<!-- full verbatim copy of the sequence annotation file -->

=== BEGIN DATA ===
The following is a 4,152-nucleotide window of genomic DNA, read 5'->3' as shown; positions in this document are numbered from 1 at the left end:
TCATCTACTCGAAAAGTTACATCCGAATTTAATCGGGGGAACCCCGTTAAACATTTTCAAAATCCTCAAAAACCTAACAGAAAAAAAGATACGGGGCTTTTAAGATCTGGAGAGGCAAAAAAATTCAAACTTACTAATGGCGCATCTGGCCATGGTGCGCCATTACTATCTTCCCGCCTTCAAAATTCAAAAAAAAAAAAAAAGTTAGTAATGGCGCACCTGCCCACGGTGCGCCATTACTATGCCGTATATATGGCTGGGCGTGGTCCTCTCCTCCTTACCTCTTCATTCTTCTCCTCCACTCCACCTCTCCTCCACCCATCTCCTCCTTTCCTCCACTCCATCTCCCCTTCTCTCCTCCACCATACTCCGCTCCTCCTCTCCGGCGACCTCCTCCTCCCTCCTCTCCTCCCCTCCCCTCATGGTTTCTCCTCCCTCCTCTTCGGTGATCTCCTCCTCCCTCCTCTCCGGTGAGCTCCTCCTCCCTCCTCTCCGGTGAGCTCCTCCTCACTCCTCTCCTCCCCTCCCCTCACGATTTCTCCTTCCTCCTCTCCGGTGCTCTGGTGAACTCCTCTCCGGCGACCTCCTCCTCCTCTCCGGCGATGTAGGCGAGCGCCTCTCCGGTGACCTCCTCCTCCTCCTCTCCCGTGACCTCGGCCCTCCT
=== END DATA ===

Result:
The following is a 4,152-nucleotide window of genomic DNA, read 5'->3' as shown; positions in this document are numbered from 1 at the left end:
TCATCTACTCGAAAAGTTACATCCGAATTTAATCGGGGGAACCCCGTTAAACATTTTCAAAATCCTCAAAAACCTAACAGAAAAAAAGATACGGGGCTTTTAAGATCTGGAGAGGCAAAAAAATTCAAACTTACTAATGGCGCATCTGGCCATGGTGCGCCATTACTATCTTCCCGCCTTCAAAATTCAAAAAAAAAAAAAAAGTTAGTAATGGCGCACCTGCCCACGGTGCGCCATTACTATGCCGTATATATGGCTGGGCGTGGTCCTCTCCTCCTTACCTCTTCATTCTTCTCCTCCACTCCACCTCTCCTCCACCCATCTCCTCCTTTCCTCCACTCCATCTCCCCTTCTCTCCTCCACCATACTCCGCTCCTCCTCTCCGGCGACCTCCTCCTCCCTCCTCTCCTCCCCTCCCCTCATGGTTTCTCCTCCCTCCTCTTCGGTGATCTCCTCCTCCCTCCTCTCCGGTGAGCTCCTCCTCCCTCCTCTCCGGTGAGCTCCTCCTCACTCCTCTCCTCCCCTCCCCTCACGATTTCTCCTTCCTCCTCTCCGGTGCTCTGGTGAACTCCTCTCCGGCGACCTCCTCCTCCTCTCCGGCGATGTAGGCGAGCGCCTCTCCGGTGACCTCCTCCTCCTCCTCTCCCGTGACCTCGGCCCTCCT